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No, we sometimes refer to our wildlife conservation travellers as students because when you are on a placement you will be a “student of conservation”.
Most projects run throughout the year and do not have set start dates, so it’s pretty flexible, but we usually organise our transfers Tuesdays – Tuesday. The start dates for the wildlife courses and expeditions can be found on each of the individual webpages.
Anything between 2 and 12 weeks.
The accommodation varies from project to project, but is usually shared rooms with separate shared ablutions and a living/eating area. There is always an outside space where you can sit by the fire under the stars!
Yes of course – the projects are all able to provide a vegetarian option. However, most projects find it more difficult to cater for more specialist dietary requirements. Please let us know in your application form and you can talk to a member of the office team about which projects may be able to cater for you.
As we are not qualified to give medical advice, please contact your doctor or a travel clinic, or MASTA (Medical Advisory Service for Traveller Abroad). You may be recommended to have a rabies injection, which is optional. Questions about vaccines and preparations for your trip are also answered in our safety in Africa section.
You can find out more about how the placement cost works on the costs and fundraising webpage, and get a good idea of the project costs on each individual project page. Once you have an idea about which project you are interested in and how long you want to go for, contact us and we can give you an exact cost.
Of course – you can be placed together on the projects and will also be able to fly out together. But you’ll meet some great people out there, so we also ask that you make sure you are part of the group too while at the project.
As you browse through the wildlife conservation projects you’ll find a “Rhino Rating” for each, showing a little “crash of rhino” (our favourite collective term for wildlife!). The rhino rating is there to give you an indication of how challenging a placement at each wildlife conservation project would be. It is designed to help you choose the right project for you: You don’t need to be able to participate in the Iron Man or have travelled the world already – Projects vary in how physical the work is or how remote their location. As long as you bring a bit of an open mind, you will be able to find a project where you fit right in.
The scale below gives rough guidelines of what each rhino rating means in terms of physical demands and overall comfort levels. Since things aren’t always that black or white though, you’ll find additional explanation of the rating chosen under the “rhino rating” tab on each individual project listing.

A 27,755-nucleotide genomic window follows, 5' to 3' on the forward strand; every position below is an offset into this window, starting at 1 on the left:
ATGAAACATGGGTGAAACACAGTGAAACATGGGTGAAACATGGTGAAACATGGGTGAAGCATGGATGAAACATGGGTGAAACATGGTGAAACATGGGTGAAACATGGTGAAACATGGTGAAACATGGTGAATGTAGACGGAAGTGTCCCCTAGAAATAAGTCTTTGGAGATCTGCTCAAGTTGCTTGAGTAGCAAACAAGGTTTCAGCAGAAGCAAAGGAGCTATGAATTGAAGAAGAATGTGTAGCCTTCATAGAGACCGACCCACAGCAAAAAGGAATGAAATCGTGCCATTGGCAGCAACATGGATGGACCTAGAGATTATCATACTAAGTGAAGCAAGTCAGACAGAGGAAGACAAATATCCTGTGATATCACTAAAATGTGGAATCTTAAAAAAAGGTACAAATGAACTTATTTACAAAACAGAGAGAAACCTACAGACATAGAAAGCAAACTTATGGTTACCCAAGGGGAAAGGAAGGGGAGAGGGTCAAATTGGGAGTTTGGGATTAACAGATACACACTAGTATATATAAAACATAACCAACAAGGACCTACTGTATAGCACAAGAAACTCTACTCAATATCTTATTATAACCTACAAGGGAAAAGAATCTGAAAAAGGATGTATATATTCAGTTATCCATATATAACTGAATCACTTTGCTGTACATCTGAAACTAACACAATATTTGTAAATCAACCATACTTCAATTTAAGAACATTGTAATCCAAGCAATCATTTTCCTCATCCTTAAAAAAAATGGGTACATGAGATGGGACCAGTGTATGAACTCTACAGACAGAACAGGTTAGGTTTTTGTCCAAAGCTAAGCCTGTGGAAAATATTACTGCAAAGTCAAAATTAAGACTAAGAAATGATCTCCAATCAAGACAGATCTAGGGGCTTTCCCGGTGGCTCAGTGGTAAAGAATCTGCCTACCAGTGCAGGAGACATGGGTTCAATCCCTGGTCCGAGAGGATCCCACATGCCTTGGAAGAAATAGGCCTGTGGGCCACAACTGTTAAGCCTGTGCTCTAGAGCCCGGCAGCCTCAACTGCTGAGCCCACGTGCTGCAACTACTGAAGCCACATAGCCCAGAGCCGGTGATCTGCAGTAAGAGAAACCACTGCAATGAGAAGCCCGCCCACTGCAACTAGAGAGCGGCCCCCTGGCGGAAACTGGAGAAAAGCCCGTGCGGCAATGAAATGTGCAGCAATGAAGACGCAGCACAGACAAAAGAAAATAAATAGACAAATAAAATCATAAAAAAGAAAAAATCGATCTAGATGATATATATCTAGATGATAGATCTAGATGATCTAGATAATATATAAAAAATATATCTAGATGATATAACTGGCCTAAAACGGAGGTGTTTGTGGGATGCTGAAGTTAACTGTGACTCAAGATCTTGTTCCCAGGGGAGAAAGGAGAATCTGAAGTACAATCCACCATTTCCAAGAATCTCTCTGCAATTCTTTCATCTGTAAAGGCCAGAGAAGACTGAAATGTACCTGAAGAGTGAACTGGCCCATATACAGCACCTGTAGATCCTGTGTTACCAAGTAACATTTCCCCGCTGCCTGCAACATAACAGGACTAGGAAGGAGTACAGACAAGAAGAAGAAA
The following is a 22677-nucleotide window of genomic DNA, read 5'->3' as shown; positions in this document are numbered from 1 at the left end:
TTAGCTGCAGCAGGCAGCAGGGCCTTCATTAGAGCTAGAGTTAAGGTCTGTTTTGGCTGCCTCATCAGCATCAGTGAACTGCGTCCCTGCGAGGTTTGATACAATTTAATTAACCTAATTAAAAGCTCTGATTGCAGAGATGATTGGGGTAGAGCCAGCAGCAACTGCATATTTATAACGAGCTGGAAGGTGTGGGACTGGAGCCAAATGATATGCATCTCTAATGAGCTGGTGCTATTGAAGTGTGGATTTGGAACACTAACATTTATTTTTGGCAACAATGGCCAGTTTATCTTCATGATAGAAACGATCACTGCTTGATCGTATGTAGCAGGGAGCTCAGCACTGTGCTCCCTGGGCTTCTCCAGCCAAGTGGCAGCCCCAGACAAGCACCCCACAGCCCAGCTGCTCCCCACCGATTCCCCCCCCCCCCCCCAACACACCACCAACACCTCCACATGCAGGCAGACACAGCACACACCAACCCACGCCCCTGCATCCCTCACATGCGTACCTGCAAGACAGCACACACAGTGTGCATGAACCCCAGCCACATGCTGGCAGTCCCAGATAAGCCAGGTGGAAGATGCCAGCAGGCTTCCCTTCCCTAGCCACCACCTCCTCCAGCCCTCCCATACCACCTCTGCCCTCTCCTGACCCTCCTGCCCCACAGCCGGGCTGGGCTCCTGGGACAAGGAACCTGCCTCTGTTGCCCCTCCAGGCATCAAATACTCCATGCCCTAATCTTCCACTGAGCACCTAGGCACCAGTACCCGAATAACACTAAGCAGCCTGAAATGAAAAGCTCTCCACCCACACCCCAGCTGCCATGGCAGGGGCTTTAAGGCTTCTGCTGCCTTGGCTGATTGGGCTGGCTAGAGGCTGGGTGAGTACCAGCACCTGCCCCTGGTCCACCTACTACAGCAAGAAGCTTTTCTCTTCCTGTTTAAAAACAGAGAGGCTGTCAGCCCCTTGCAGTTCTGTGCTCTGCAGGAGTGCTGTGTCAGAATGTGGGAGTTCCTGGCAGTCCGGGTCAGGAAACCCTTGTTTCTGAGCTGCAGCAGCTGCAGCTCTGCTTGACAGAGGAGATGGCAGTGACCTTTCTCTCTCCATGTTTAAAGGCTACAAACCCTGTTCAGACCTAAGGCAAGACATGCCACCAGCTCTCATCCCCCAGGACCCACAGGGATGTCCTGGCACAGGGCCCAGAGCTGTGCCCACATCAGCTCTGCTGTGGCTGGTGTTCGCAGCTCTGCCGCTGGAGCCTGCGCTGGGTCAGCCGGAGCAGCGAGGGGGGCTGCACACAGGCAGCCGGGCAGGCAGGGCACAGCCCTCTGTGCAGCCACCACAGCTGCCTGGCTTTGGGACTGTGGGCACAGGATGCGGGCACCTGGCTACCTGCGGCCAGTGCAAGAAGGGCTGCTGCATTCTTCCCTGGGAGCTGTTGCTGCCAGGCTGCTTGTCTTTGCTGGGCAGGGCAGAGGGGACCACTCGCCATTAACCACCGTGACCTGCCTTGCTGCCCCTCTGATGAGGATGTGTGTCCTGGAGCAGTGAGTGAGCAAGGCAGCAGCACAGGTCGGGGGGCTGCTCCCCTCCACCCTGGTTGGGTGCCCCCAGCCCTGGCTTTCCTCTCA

1 rhino = This project is suitable for all levels of fitness and physical ability. The work is not physically demanding and accommodation and facilities are comfortable (though not luxurious)
2 rhino = This project is suitable for all levels of fitness and physical ability.The work is not overly physically demanding, but you can expect to be on your feet for several hours a day. Accommodation and facilities are basic but comfortable.
3 rhino = This project is suitable for anyone with average levels of fitness and physical ability. You should be able to walk for up to 2 hours, lift weights of up to 10 kg and be physically active throughout the day. Accommodation and facilities are variable – Hot water and electricity can be intermittent / limited.
4 rhino = This project is suitable for participants with good health and fitness. You should be able to walk for several hours in uneven terrain / hot climate, run short distances, be physically active throughout the day and lift weights of 10 kg. Accommodation and facilities might be basic and remote, with limited or no supply of electricity or hot water.
5 rhino = This project is only suitable for participants with strong fitness levels and excellent health. The activities will be physically demanding, with long hours being the norm. Facilities and accommodation are likely to be very basic and remote, without regular access to electricity and running water.
|Moholoholo Wildlife Rehabilitation Centre||2|
|Care for Wild Africa||4|
|Chipangali Wildlife Orphanage & Research Project||3|
|Phinda Wildlife Research Project||2|
|Naankuse Namibia Predator Research||4|
|Mangetti Wild Dog & Elephant Protection||4|
|Elephant & Predator Study & Okavango Experience||4|
|Hanchi Horseback Conservation||3|
|Wildlife Capture Team||4|
|Shimongwe Wildlife Veterinary Experience||2|
|African Wildlife Vets & Capture Experience||3|
|Coastal Conservation & Education Project||2|
|Game Ranger Experience||3|
|African Predator Course||2|
|Focus on Rhino||3|